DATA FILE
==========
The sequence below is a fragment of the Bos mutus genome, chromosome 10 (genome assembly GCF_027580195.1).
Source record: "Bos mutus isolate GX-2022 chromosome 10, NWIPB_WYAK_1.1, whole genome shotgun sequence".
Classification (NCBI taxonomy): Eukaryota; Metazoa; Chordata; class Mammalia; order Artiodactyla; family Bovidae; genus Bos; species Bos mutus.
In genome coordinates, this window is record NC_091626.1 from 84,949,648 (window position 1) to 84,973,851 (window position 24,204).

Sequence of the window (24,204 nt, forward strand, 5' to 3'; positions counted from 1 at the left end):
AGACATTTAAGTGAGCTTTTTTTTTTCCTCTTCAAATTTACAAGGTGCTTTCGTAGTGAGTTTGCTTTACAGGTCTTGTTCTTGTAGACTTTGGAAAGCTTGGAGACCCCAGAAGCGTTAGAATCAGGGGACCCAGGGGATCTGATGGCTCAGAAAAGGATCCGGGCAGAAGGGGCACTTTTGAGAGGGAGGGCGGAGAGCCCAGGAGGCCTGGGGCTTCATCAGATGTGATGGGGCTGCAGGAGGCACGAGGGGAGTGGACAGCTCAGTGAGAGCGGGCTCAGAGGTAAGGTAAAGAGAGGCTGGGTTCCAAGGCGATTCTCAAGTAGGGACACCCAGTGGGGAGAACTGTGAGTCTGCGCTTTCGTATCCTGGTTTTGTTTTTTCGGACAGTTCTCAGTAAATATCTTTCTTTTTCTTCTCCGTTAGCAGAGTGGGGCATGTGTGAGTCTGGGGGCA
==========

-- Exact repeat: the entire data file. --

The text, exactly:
The sequence below is a fragment of the Bos mutus genome, chromosome 10 (genome assembly GCF_027580195.1).
Source record: "Bos mutus isolate GX-2022 chromosome 10, NWIPB_WYAK_1.1, whole genome shotgun sequence".
Classification (NCBI taxonomy): Eukaryota; Metazoa; Chordata; class Mammalia; order Artiodactyla; family Bovidae; genus Bos; species Bos mutus.
In genome coordinates, this window is record NC_091626.1 from 84,949,648 (window position 1) to 84,973,851 (window position 24,204).

Sequence of the window (24,204 nt, forward strand, 5' to 3'; positions counted from 1 at the left end):
AGACATTTAAGTGAGCTTTTTTTTTTCCTCTTCAAATTTACAAGGTGCTTTCGTAGTGAGTTTGCTTTACAGGTCTTGTTCTTGTAGACTTTGGAAAGCTTGGAGACCCCAGAAGCGTTAGAATCAGGGGACCCAGGGGATCTGATGGCTCAGAAAAGGATCCGGGCAGAAGGGGCACTTTTGAGAGGGAGGGCGGAGAGCCCAGGAGGCCTGGGGCTTCATCAGATGTGATGGGGCTGCAGGAGGCACGAGGGGAGTGGACAGCTCAGTGAGAGCGGGCTCAGAGGTAAGGTAAAGAGAGGCTGGGTTCCAAGGCGATTCTCAAGTAGGGACACCCAGTGGGGAGAACTGTGAGTCTGCGCTTTCGTATCCTGGTTTTGTTTTTTCGGACAGTTCTCAGTAAATATCTTTCTTTTTCTTCTCCGTTAGCAGAGTGGGGCATGTGTGAGTCTGGGGGCA